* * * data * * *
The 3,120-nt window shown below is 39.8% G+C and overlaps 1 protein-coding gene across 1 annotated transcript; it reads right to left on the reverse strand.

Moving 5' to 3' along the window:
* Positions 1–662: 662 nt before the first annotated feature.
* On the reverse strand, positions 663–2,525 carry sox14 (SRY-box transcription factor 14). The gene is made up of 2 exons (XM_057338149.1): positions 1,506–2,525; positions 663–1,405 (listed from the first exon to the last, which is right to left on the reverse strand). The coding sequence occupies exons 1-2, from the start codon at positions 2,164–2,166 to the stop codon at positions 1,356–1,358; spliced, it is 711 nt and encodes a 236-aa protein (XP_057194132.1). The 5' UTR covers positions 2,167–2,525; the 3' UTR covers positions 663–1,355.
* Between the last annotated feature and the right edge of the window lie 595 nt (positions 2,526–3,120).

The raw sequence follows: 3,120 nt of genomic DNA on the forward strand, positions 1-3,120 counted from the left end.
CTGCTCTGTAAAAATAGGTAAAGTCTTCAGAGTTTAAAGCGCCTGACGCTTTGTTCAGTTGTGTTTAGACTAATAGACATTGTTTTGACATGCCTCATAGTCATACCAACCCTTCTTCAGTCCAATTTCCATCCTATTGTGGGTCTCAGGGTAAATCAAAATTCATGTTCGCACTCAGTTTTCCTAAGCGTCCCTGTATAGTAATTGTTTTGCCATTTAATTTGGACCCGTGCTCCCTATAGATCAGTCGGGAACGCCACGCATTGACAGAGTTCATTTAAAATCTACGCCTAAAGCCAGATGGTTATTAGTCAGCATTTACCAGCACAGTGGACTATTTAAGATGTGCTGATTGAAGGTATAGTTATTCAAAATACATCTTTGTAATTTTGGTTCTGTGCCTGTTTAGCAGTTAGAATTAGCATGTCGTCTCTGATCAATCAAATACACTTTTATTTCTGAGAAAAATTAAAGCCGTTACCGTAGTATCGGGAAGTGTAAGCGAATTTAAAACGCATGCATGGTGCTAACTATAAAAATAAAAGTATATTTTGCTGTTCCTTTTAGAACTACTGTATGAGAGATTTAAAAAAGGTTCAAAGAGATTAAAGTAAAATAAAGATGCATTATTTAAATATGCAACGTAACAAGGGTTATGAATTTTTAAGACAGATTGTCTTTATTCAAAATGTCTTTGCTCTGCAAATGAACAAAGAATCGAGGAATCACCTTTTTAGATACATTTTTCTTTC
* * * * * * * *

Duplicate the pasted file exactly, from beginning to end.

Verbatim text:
The 3,120-nt window shown below is 39.8% G+C and overlaps 1 protein-coding gene across 1 annotated transcript; it reads right to left on the reverse strand.

Moving 5' to 3' along the window:
* Positions 1–662: 662 nt before the first annotated feature.
* On the reverse strand, positions 663–2,525 carry sox14 (SRY-box transcription factor 14). The gene is made up of 2 exons (XM_057338149.1): positions 1,506–2,525; positions 663–1,405 (listed from the first exon to the last, which is right to left on the reverse strand). The coding sequence occupies exons 1-2, from the start codon at positions 2,164–2,166 to the stop codon at positions 1,356–1,358; spliced, it is 711 nt and encodes a 236-aa protein (XP_057194132.1). The 5' UTR covers positions 2,167–2,525; the 3' UTR covers positions 663–1,355.
* Between the last annotated feature and the right edge of the window lie 595 nt (positions 2,526–3,120).

The raw sequence follows: 3,120 nt of genomic DNA on the forward strand, positions 1-3,120 counted from the left end.
CTGCTCTGTAAAAATAGGTAAAGTCTTCAGAGTTTAAAGCGCCTGACGCTTTGTTCAGTTGTGTTTAGACTAATAGACATTGTTTTGACATGCCTCATAGTCATACCAACCCTTCTTCAGTCCAATTTCCATCCTATTGTGGGTCTCAGGGTAAATCAAAATTCATGTTCGCACTCAGTTTTCCTAAGCGTCCCTGTATAGTAATTGTTTTGCCATTTAATTTGGACCCGTGCTCCCTATAGATCAGTCGGGAACGCCACGCATTGACAGAGTTCATTTAAAATCTACGCCTAAAGCCAGATGGTTATTAGTCAGCATTTACCAGCACAGTGGACTATTTAAGATGTGCTGATTGAAGGTATAGTTATTCAAAATACATCTTTGTAATTTTGGTTCTGTGCCTGTTTAGCAGTTAGAATTAGCATGTCGTCTCTGATCAATCAAATACACTTTTATTTCTGAGAAAAATTAAAGCCGTTACCGTAGTATCGGGAAGTGTAAGCGAATTTAAAACGCATGCATGGTGCTAACTATAAAAATAAAAGTATATTTTGCTGTTCCTTTTAGAACTACTGTATGAGAGATTTAAAAAAGGTTCAAAGAGATTAAAGTAAAATAAAGATGCATTATTTAAATATGCAACGTAACAAGGGTTATGAATTTTTAAGACAGATTGTCTTTATTCAAAATGTCTTTGCTCTGCAAATGAACAAAGAATCGAGGAATCACCTTTTTAGATACATTTTTCTTTC